With the recent passing of Mike Vraney, founder of the odd and eclectic Something Weird video label, much has been said and written in the way of tribute. Something most of these Vraney admirers agree upon, including both Vraney’s widow and legendary columnist Tim Lucas, is that the Something Weird release MONSTERS CRASH THE PAJAMA PARTY was the apex of that company’s DVD output.
More a garish, kid-friendly funhouse than a proper movie, the PARTY disc is centred around a shabby, charming little short film from the mid-sixties in which a passel of rubber-suited monsters do indeed crash a party—one populated with anachronistically square, staid teens. Said ‘crashing’ is conducted with such silly and shrieking glee, such quaint innocence that those of us watching from a supposedly more advanced media era of photo hacks and YouTube beheadings can’t help but smile. That film is only the beginning, as the disc is packed with spooky home movies, vintage (and breathlessly shouted) radio ads for similarly spooky fare, and an entire public domain feature TORMENTED.
The disc is also a sterling example of how amusing the disappearing DVD format can be, with an intentionally mystifying menu (posed as a haunted house and neighbouring graveyard) filled with icons like bats and wooden doors that when clicked upon, activate yet another hidden delight. PARTY won’t suit all tastes and is miles away from actually being scary, it’s the perfect accompaniment to any Halloween party, especially one with little ones present.
Last week, I was fortunate to attend the launch of director David Cronenberg’s debut novel CONSUMED, sponsored by Indigo books and hosted by the Globe and Mail’s resident critic and Cronenberg expert Geoff Pevere.
At the University of Toronto’s (Cronenberg is an alumnus) Isabel Bader theatre, Cronenberg underwent an on-stage interview with Mr. Pevere, and followed up with an audience Q + A before heading to the lobby for a signing of his new book. My transcript of the event’s highlights can be found here (http://bit.ly/1s84jbn) on Fangoria.com. I’ve written at length on Cronenberg’s unnerving oevre before, (http://bit.ly/1nYRBwa) and this occasion was my second time meeting Cronenberg in person, however briefly. I was once again struck by how dryly and confidently funny he is as an interviewee and public speaker. I’ve heard mixed opinions on his latest film, MAPS TO THE STARS, and I outright despised his last film COSMOPOLIS, but I remain a huge fan of Cronenberg the person and personality.
This month marks a feast for fans of Cronenberg’s non-directorial activities, with the release of the abovementioned novel (I have not yet cracked CONSUMED’s spine and will reserve judgement on it for later) as well as the blu-ray of the long-awaited NIGHTBREED Director’s Cut, co-starring Cronenberg. I’ve seen the new cut and find it, much like the original film, massively overrated, but Cronenberg’s turn as the icy, cerebral Dr. Decker is the film’s best strength (that, and the fantastic score by Danny Elfman). It’s fitting that October should be the month to bring us such a Cronenberg Cornucopia, no?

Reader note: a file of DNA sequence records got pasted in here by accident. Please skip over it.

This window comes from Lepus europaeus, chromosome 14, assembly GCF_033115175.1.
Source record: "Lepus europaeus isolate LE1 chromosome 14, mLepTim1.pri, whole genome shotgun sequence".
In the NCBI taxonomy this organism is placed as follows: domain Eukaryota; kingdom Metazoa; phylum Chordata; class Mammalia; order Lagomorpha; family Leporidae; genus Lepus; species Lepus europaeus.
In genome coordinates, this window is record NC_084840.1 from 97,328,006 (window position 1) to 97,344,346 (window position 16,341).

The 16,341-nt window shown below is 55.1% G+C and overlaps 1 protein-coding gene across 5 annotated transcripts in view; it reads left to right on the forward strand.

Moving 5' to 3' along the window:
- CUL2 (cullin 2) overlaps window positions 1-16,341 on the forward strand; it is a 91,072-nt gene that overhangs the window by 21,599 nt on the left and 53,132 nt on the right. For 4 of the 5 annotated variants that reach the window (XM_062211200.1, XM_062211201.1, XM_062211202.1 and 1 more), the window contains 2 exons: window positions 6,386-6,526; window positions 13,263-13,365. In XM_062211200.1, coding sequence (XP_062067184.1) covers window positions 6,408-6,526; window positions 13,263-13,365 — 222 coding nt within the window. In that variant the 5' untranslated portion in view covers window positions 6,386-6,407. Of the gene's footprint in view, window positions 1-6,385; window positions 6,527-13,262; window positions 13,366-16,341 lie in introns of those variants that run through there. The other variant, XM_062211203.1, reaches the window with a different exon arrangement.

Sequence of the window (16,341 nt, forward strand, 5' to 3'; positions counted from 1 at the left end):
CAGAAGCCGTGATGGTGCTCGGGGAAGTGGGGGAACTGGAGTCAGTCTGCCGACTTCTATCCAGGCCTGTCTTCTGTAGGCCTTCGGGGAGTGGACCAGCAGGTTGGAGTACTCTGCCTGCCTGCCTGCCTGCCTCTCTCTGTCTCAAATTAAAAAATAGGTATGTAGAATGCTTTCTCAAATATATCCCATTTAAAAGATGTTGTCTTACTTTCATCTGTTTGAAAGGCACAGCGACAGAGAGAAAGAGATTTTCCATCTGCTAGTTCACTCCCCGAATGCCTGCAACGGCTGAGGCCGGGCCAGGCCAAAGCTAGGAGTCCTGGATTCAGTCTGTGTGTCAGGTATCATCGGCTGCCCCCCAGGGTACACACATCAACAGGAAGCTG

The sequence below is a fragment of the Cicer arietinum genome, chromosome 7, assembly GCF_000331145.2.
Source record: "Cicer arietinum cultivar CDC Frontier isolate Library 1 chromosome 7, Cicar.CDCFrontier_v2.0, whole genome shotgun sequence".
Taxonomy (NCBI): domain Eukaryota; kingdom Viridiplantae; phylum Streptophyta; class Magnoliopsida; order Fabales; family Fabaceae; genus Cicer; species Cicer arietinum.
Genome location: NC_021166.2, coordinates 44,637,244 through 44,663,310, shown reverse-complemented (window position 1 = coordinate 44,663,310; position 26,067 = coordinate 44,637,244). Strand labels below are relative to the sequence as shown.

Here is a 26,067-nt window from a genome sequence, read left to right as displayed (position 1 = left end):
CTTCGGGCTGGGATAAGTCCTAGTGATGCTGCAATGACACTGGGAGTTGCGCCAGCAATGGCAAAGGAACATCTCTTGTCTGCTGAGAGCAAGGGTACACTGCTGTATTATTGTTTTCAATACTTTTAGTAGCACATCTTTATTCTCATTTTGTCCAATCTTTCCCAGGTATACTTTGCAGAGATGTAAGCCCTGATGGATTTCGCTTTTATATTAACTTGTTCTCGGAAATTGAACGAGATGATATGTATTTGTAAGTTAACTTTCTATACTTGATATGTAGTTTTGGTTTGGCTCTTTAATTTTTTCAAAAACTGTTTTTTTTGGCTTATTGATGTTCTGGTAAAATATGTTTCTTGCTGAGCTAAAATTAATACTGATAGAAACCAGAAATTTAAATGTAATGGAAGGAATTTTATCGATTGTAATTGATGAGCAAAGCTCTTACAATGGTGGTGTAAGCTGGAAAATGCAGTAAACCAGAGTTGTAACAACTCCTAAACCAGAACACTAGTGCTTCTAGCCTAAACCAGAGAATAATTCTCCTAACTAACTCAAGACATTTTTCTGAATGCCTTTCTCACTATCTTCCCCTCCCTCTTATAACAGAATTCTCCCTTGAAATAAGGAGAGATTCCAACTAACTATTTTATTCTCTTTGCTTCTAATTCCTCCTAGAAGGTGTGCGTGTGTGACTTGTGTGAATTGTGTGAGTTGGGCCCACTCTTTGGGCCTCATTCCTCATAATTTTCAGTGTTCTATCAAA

This is a review of James Michael Rice’s novel FOR THOSE WHO WORSHIP THE SUN, written last year for Fangoria’s Nightmare Library section and appearing here for the first time. Mr. Rice’s book is now available from Amazon as a physical item or in e-book Kindle format.
Decades after documentary-style atrocities like CANNIBAL HOLOCAUST sensationalized dangers lurking in the untamed region, the Amazon is back in vogue as a horror locale. Along with director Eli Roth’s upcoming cannibal throwback THE GREEN INFERNO, James Michael Rice’s new book FOR THOSE WHO WORSHIP THE SUN is a modern offering that capitalizes on the Amazon’s maze of humid jungle, ornery inhabitants, and deadly waterways to stifling, alien effect.
WORSHIP’s plot follows a trio of Bostonian bros on an adventure tour of Peru. After settling in and succumbing to the allure of the landscape and relaxed culture, the three friends depart on an expedition deep into the jungle’s heart. Accompanied by guides and a pair of cute female tourists, the group is soon beset upon by a squad of lively, hungry corpses and they’re forced to flee further into an unknown wilderness. As their supplies dwindle, the exhausted group must make a final push for the safety of civilization while fending off fever, dehydration, and broken friendships—along with the inexorable pursuit of the dead.